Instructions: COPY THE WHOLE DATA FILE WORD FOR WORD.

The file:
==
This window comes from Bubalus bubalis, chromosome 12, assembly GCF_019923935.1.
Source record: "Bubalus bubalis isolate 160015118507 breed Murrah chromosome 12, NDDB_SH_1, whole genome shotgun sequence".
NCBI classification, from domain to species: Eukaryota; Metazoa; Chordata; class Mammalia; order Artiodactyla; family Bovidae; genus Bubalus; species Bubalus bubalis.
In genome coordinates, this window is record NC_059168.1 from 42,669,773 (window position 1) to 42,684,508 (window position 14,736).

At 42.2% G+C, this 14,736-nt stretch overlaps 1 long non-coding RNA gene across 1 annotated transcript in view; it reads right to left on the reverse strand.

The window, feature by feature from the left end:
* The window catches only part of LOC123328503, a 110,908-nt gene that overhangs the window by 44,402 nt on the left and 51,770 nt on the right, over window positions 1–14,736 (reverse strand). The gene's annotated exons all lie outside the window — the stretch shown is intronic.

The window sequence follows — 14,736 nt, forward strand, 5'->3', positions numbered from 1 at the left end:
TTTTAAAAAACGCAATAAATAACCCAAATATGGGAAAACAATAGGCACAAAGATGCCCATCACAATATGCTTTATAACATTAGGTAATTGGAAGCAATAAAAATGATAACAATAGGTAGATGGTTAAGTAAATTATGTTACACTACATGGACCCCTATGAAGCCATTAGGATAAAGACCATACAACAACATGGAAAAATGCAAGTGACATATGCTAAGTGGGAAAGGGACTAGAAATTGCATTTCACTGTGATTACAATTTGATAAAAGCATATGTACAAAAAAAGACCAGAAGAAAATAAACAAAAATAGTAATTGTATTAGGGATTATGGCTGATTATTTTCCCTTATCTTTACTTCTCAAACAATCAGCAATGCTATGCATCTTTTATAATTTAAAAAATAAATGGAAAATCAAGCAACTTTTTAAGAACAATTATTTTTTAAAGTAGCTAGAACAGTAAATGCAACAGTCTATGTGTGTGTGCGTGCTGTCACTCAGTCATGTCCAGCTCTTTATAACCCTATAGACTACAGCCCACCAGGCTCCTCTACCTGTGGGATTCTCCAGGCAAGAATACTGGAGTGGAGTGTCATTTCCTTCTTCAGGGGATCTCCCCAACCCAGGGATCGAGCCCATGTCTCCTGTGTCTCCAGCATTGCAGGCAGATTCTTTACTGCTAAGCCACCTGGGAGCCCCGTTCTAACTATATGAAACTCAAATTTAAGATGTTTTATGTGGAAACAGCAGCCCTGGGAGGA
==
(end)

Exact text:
This window comes from Bubalus bubalis, chromosome 12, assembly GCF_019923935.1.
Source record: "Bubalus bubalis isolate 160015118507 breed Murrah chromosome 12, NDDB_SH_1, whole genome shotgun sequence".
NCBI classification, from domain to species: Eukaryota; Metazoa; Chordata; class Mammalia; order Artiodactyla; family Bovidae; genus Bubalus; species Bubalus bubalis.
In genome coordinates, this window is record NC_059168.1 from 42,669,773 (window position 1) to 42,684,508 (window position 14,736).

At 42.2% G+C, this 14,736-nt stretch overlaps 1 long non-coding RNA gene across 1 annotated transcript in view; it reads right to left on the reverse strand.

The window, feature by feature from the left end:
* The window catches only part of LOC123328503, a 110,908-nt gene that overhangs the window by 44,402 nt on the left and 51,770 nt on the right, over window positions 1–14,736 (reverse strand). The gene's annotated exons all lie outside the window — the stretch shown is intronic.

The window sequence follows — 14,736 nt, forward strand, 5'->3', positions numbered from 1 at the left end:
TTTTAAAAAACGCAATAAATAACCCAAATATGGGAAAACAATAGGCACAAAGATGCCCATCACAATATGCTTTATAACATTAGGTAATTGGAAGCAATAAAAATGATAACAATAGGTAGATGGTTAAGTAAATTATGTTACACTACATGGACCCCTATGAAGCCATTAGGATAAAGACCATACAACAACATGGAAAAATGCAAGTGACATATGCTAAGTGGGAAAGGGACTAGAAATTGCATTTCACTGTGATTACAATTTGATAAAAGCATATGTACAAAAAAAGACCAGAAGAAAATAAACAAAAATAGTAATTGTATTAGGGATTATGGCTGATTATTTTCCCTTATCTTTACTTCTCAAACAATCAGCAATGCTATGCATCTTTTATAATTTAAAAAATAAATGGAAAATCAAGCAACTTTTTAAGAACAATTATTTTTTAAAGTAGCTAGAACAGTAAATGCAACAGTCTATGTGTGTGTGCGTGCTGTCACTCAGTCATGTCCAGCTCTTTATAACCCTATAGACTACAGCCCACCAGGCTCCTCTACCTGTGGGATTCTCCAGGCAAGAATACTGGAGTGGAGTGTCATTTCCTTCTTCAGGGGATCTCCCCAACCCAGGGATCGAGCCCATGTCTCCTGTGTCTCCAGCATTGCAGGCAGATTCTTTACTGCTAAGCCACCTGGGAGCCCCGTTCTAACTATATGAAACTCAAATTTAAGATGTTTTATGTGGAAACAGCAGCCCTGGGAGGA